WINDHAM — Missy said the exercises are difficult, but she did them, stretching back and forth while sitting in a saddle atop Duke, a tall, easygoing quarterhorse.
As Duke moved around the arena, eventually breaking into a trot, Missy maintained her balance – no small effort for someone with a seizure disorder and mild cerebral palsy.
Following Duke in the indoor arena was Dan, a spotted draft horse. Atop Dan was Paul, sitting straight up in the saddle – quite a contrast from 20 minutes earlier when Paul arrived, slumped in his wheelchair.
Soon enough, Dan was trotting with Paul, too.
Here, among the back roads of rural Windham, a remarkable combination of therapies – physical, cognitive and emotional – is taking place, with the help of instructors, volunteers and horses. Riding to the Top Therapeutic Riding Center is the largest such center in northern New England.
Using horses in therapy is not new. Historical records throughout the previous century show, for example, that Great Britain offered riding therapy for soldiers wounded in World War I. In 1969, the North American Riding for the Handicapped Association was founded.
Riding to the Top began in 1993 at Pineland Farms in New Gloucester. The current 50-acre location in Windham was purchased in 1998. With an indoor arena, the center is open year-round.
Lisa Wentzell’s son Scotty has Dubowitz syndrome, a very rare (fewer than 200 cases worldwide) genetic disorder that affects brain cognition and physical development. Wentzell heard about Riding to the Top from another parent when Scotty was 4 years old.
“I had no idea,” she said. “I don’t ride horses. I don’t know what the feeling is like. I was up for trying anything to help Scotty.”
While riding, Scotty’s strength and coordination improved.
“It’s therapeutic, but Scotty doesn’t understand that,” his mother said. “He just has a good time on the horse.”
Until he was 7 years old, Scotty could not walk. He took his first steps while at the stable. Now 10, he doesn’t miss a session, riding Luke, a Haflinger.
Diagnoses for the 250 clients ages 3 to 73 who visit Riding to the Top in a year include autism, cerebral palsy, stroke, brain injuries, Down syndrome, behavioral and emotional disorders and learning disabilities.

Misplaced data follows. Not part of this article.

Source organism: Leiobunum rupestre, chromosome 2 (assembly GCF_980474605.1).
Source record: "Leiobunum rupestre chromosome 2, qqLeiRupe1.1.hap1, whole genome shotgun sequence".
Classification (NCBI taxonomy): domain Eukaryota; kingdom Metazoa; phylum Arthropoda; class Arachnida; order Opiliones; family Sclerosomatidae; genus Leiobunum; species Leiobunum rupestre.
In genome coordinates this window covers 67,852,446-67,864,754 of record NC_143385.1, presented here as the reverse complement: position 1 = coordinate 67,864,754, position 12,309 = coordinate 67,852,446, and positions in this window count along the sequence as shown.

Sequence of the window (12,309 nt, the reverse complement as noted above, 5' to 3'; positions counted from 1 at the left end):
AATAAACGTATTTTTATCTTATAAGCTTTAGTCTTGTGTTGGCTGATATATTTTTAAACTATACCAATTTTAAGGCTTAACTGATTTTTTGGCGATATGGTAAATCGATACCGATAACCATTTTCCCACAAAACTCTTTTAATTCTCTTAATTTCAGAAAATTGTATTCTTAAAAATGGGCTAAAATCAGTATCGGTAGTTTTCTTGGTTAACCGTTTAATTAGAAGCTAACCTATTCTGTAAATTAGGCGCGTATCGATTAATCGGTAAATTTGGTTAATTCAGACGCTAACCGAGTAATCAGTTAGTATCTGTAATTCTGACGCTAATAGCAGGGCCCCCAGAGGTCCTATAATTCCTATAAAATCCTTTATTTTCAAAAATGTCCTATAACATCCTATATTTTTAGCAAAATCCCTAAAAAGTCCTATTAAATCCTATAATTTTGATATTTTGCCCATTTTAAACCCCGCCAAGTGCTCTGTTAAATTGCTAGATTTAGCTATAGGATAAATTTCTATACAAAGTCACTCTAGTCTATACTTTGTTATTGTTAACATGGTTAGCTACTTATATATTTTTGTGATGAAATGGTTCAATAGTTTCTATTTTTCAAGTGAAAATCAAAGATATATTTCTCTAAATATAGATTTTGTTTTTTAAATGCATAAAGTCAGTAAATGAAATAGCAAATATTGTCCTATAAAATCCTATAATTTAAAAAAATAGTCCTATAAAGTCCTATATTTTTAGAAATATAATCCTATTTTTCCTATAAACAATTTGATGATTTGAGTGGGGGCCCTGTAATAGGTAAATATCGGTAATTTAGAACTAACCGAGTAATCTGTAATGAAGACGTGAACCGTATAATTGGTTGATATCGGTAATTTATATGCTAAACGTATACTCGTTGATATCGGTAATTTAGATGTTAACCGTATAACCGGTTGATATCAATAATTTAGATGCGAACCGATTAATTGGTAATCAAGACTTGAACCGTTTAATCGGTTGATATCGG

More and more special education groups from local schools are visiting. Kids who have trouble focusing in class pay attention when they are mounted on a 1,000-pound horse.
“The school groups are particularly rewarding,” said Sarah Bronson, Riding to the Top’s executive director. “They are typically here (weekly) from seven weeks to 14 weeks. It can be really very, very powerful. Kids go back to the school and are able to focus better.”
Bronson grew up riding horses on a farm in western Connecticut. She graduated from Bowdoin College in Brunswick and then received her master’s degree in physical therapy from Duke University.
While at Duke, she volunteered at a therapeutic horseback riding program. She immediately saw the connection between horses and physical therapy.
Not only were clients strengthening muscles and improving coordination, they were more attentive and more engaged.
“You can get kids and adults to focus on activities that (normally they can’t) if they were just sitting. On a horse, they have to stay balanced,” she said.
Volunteers lead the horses and also walk (or trot) alongside the riders, ensuring safety. Clients are encouraged to address the instructors, volunteers and each other.
“For kids with disabilities, there tends to be a lot of isolation,” Bronson said. “Other kids don’t relate to them well. People assume if they cannot talk, they don’t understand.
“Social skills and social interaction are really a big piece of what we do here. The relationship-building, the physical pieces that are involved, and the cognitive skills that are involved – the great thing about riding in this environment is that you can tackle this all at once in a riding lesson.”
Linda Baker, a special education teacher at King Middle School in Portland, learned of Riding to the Top from a parent of one of her students. She brought 12 students – only one of whom had riding experience – to the center.
“They were hooked from the first day. It really boosted their self-esteem,” Baker said.
“Some of my kids have posture issues,” she said. “Sitting on the horse, they would sit up straighter. They’d come back (to school) and scrunch up. I’d tell them to ‘pretend you’re sitting on a horse’ and they’d straighten up.”
And there were more positives that Baker noticed.
“It had an effect on their academics,” she said. “They’re reluctant writers. But this just opened them up.
For the first time, I got them to write a full page about their experience – because they had a great experience to write about.
“One girl wrote that it was the best day of her life – and she wasn’t kidding.”
Staff Writer Kevin Thomas can be contacted at 791-6411 or at: